Writer: Steve Gerber
Artist: Peter Snejbjerg
Colorist: Lee Loughridge
Letterer: Phil Balsman
Cover artists: Michael Wm. Kaluta, Lee Moyer
Due to its nature as a 22-page one-shot, Zauriel may not be the first thing that comes to mind when you’re thinking of Steve Gerber’s major works. Together with four other specials by other creators, it was released as a prologue to Gerber’s revamp of the DC Comics character Doctor Fate, which was in progress at the time of his death in February 2008.
Still, in more than one sense, Zauriel makes for a fitting wrap-up to the series of reviews of Gerber’s work I’ve posted over the past week. For one thing, it’s a very well-made and inspired little one-shot story in its own right. For another, it ties in with quite a few themes that were also touched upon those earlier stories.
Zauriel, a character created by Grant Morrison for JLA in 1997, is an angel of God in the DC Universe—a meat-and-potatoes Judeo-Christian God, to be precise—and he’s well known as such to the general populace. At the beginning of the one-shot, Zauriel is speaking before a Sunday-school class full of ten-year-olds with lots of tricky questions for him that he’s either unable or unwilling to answer: “Where’s heaven?” “How come God wants praise all the time?” “Yeah, does he have, like, low self-esteem?” You get the idea.
The session is interrupted by Malachy, a fellow angel who sends Zauriel on a mission to another planet, so as to prevent “Okeontis and her band of freedom fighters” from overthrowing “Hyathis, tyrant queen of Alstair.” Alstair being, as we learn, a planet where animals and plants are still much closer related than on Earth—it’s something of a modern Garden of Eden, you might say. Zauriel is confused, initially. Why does Heaven want him to help a tyrant stay in power? Malachy understands his confusion:
“You’re correct, of course. Ordinarily, Heaven looks favorably upon the establishment of democracy, everywhere except in Heaven.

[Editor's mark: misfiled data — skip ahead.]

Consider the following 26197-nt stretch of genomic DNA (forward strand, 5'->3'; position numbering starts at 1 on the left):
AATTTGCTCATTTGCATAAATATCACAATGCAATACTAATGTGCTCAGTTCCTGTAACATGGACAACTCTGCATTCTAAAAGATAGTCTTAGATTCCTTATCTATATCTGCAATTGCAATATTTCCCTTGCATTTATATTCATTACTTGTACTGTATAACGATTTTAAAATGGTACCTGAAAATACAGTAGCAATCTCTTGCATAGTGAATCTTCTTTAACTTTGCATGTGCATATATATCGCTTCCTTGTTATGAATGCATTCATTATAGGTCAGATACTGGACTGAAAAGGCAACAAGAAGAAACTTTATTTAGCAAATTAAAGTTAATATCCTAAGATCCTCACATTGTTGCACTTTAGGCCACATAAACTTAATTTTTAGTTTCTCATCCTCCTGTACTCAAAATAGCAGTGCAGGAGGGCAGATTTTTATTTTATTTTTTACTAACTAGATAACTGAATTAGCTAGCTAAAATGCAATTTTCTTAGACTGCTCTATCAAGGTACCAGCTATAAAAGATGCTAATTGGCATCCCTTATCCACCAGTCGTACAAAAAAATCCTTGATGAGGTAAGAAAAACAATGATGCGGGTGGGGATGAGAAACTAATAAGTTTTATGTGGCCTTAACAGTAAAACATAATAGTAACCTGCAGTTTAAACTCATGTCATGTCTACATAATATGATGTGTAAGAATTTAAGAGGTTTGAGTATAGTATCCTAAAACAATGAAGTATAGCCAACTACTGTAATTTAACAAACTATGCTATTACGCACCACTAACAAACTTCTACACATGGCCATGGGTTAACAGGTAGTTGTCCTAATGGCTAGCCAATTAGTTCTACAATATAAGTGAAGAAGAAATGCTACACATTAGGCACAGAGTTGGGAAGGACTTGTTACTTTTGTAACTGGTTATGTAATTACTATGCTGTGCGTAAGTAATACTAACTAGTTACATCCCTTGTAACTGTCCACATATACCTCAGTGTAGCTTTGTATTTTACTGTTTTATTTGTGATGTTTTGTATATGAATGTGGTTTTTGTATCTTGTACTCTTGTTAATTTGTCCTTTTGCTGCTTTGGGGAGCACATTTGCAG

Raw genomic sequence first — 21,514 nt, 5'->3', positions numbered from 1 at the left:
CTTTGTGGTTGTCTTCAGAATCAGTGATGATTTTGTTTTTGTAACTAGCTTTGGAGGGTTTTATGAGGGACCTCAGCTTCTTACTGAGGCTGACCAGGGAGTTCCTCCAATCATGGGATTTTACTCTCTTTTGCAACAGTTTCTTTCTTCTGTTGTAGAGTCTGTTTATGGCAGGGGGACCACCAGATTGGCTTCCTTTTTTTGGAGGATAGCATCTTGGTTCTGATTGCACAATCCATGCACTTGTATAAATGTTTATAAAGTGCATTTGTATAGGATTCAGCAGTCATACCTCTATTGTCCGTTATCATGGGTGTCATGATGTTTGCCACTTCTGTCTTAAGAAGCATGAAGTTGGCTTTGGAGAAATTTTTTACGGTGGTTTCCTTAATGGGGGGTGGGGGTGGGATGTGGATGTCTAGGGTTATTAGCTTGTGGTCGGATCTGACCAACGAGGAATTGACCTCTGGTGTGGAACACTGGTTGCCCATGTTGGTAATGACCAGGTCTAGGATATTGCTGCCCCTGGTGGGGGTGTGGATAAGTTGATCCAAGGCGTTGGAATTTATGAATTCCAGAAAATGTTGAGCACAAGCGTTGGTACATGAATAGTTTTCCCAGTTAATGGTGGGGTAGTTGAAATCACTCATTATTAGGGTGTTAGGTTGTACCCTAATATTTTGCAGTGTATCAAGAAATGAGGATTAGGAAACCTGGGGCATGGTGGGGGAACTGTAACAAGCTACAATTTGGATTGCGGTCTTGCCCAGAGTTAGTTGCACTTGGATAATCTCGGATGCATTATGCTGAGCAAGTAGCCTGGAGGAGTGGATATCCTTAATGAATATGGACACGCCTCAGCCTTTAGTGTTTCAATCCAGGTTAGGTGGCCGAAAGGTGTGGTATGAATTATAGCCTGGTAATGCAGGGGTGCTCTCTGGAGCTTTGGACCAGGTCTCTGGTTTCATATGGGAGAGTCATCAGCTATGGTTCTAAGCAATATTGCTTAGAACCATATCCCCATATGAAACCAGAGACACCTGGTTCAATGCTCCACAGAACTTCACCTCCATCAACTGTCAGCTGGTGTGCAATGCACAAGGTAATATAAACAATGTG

“Alstair, though, is a special case. Okeontis represents a magical and spiritual threat of such magnitude as to compel divine intervention.”The reason for that, according to Malachy, is Okeontis’s possession of the Helmet of Fate, a magical artifact that makes her untouchable to mortals. Sufficiently convinced of his mission to take the helmet away from Okeontis, Zauriel eagerly embarks to his “chariot”—not least, it appears, because it’s a great excuse to dodge the kids’ questions. “Thank you, God,” Zauriel thinks as he flies away from the school.
Once Zauriel has established contact with the tyrant he’s meant to protect, he elaborates on the exact nature of the threat posed by Okeontis: It—or, rather, she, as it turns out—is an evil fungus.
“The fungus comprises a distributed consciousness. It goes for the brain, insinuates itself into the neural pathways, cohabits with the host personality.
“Either way, the fungus fulfills its biological and psychic imperatives: to propagate. To expand its consciousness. To know ever more, through the cumulative perceptual organs of its hosts. And, through knowing, to dominate.”So, in other words, the story is a clever staging of the Book of Genesis, the heart of the Judeo-Christian creation myth, as a straightforward superhero story—from the perspective of the Bible, no less, in which knowledge, as the ultimate expression of evil, equals death.
Consequently, Okeontis is in the role of Satan, the serpent who brings forbidden knowledge to the Garden of Eden: She’s portrayed as a bloodthirsty vampire with “perverse” desires who infects her victims with flesh-eating, death-bringing knowledge. They become “fungoids,” suicide troops bent on spreading their fungal intelligence.